Thirty KSD staff members accused of sexual misconduct over five decades, report says

Encompass+Resolution%2C+the+independent+group+appointed+to+investigate+the+climate+and+culture+around+the+handling+of+sexual+abuse+and+misconduct+allegations+within+KSD+presented+its+final+findings+and+report+at+the+Board+of+Education+meeting%2C+Monday%2C+June+28.%C2%A0

Kate Schreiber

Encompass Resolution, the independent group appointed to investigate the climate and culture around the handling of sexual abuse and misconduct allegations within KSD presented its final findings and report at the Board of Education meeting, Monday, June 28. 

Thirty KSD staff members were accused of sexual misconduct over five decades: four in the 1970s, seven in the 1980s, 10 in the 1990s, four in the 2000s and four in the 2010s, according to a report by independent investigative group Encompass Resolution. Out of the 30 accused, 14 had reports made prior to the summer of 2020.

 

Encompass Resolution, the independent group appointed to investigate the climate and culture around the handling of sexual abuse and misconduct allegations within KSD, requested and reviewed “nearly 40 individual employment files,” according to Ann Molloy, president of Encompass Resolution. The files that were reviewed were not limited to those of accused staff members, but included those who were relevant to the investigations. The group presented its final findings and report at the Board of Education meeting, Monday, June 28. 

 

According to Molloy, the group reviewed 500 pages of social media posts, a report form established by KSD and a report form established by Encompass Resolution itself. They also conducted interviews, reviewed survey responses and made direct contact with individuals over email. 

Schools should be a safe place for every student”

— Jean Marie Andrews

 

Recommendations from Molloy and her team on improving KSD’s practices included a page on the KSD website dedicated to Title IX of the Education Amendments Act of 1972, an updated version of the handbooks directed at students and parents relating to  sexual misconduct, electronic record keeping rather than only hard copies, as well as a possibility of giving physical copies of handbooks to students and outsourcing any future investigations pertaining to sexual abuse allegations involving administrators. According to the report, Encompass Resolution’s recommendations come from observed findings of inconsistencies in record keeping or missing files in said records, suggestions of bias in investigations, incomplete investigations, lack of follow up to investigations and responses from parents and teachers in surveys suggesting lack of trust and a need for clarity. After the presentation by Molloy at the meeting, BOE President Jean Marie Andrews said that though the report was difficult and disappointing, the Board takes it very seriously and expects Superintendent Dr. David Ulrich and his team to implement the recommendations made by Encompass Resolution.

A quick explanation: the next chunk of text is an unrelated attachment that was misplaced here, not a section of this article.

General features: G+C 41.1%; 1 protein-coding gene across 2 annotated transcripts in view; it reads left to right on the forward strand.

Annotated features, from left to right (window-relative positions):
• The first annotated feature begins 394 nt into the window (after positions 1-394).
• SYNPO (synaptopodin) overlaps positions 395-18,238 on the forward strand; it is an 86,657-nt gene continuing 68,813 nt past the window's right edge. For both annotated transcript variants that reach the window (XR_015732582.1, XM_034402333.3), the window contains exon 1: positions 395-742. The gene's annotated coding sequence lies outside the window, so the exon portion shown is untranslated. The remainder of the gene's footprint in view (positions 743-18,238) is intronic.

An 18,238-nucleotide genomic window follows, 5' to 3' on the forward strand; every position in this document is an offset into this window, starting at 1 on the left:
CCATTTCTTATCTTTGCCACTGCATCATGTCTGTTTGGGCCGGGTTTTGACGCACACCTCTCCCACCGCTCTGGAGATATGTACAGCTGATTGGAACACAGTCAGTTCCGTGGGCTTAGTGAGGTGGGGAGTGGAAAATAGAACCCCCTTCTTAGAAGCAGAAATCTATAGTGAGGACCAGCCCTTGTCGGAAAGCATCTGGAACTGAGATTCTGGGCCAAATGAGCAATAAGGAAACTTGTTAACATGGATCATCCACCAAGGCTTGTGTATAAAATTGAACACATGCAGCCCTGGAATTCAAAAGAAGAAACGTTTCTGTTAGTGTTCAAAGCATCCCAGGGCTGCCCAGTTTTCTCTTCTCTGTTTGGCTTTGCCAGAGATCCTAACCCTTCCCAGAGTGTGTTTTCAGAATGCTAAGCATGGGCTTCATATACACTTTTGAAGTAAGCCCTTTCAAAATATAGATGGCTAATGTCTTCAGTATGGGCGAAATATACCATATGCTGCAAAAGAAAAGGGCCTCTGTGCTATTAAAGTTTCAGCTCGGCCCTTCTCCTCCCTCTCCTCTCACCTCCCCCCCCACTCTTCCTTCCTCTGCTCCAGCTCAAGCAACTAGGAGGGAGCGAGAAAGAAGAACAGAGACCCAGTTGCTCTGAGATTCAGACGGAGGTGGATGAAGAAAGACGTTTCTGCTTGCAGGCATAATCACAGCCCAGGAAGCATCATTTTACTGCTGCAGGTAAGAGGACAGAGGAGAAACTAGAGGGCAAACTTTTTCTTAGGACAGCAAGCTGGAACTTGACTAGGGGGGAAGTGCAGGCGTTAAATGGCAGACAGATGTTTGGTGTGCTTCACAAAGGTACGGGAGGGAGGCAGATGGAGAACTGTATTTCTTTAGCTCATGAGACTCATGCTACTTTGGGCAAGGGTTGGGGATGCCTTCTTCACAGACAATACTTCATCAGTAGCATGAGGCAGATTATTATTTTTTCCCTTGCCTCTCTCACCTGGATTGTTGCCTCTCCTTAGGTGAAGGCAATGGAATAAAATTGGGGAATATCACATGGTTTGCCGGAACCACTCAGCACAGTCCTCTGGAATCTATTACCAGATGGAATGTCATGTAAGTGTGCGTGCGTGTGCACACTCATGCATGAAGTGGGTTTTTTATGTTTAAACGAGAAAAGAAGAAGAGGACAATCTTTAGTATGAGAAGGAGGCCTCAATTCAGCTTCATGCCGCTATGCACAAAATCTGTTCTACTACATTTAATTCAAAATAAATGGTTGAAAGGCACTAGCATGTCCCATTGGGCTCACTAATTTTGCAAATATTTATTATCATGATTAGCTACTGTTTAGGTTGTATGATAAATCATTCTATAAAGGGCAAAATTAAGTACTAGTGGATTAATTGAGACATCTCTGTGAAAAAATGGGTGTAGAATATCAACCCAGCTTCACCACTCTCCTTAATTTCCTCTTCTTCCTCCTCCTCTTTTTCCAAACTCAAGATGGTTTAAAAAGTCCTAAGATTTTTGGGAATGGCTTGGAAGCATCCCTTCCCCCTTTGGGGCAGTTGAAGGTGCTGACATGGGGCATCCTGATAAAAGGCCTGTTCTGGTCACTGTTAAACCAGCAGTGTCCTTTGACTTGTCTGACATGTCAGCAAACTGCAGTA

“It is my hope that tonight begins a healing process and a new chapter in changing our culture and providing students with resources so they are empowered to report any behavior that makes them uncomfortable,” Andrews said. “Schools should be a safe place for every student.” 

We are beginning to rebuild the trust our students need and our families and communities deserve.”

— David Ulrich

Since Encompass Resolution’s preliminary report to the BOE in January 2021, students grades 6-12 received SafeSchools online sexual abuse training, staff involved in the Title IX process attended or are scheduled for live training, administrators focused on relevant policies dealing with sexual misconduct at a June retreat, and all administrators have been scheduled for live Title IX investigation training in August. Following the statement by Andrews, Ulrich made his closing remarks on the report. 

 

“In the coming days, we will analyze the report in detail and work to ensure all recommendations are promptly implemented,” Ulrich said. “Additional investigations into allegations will be conducted, where appropriate. Through this process, we are beginning to rebuild the trust our students need and our families and communities deserve.” 

 

The final report by Encompass Resolution is available here.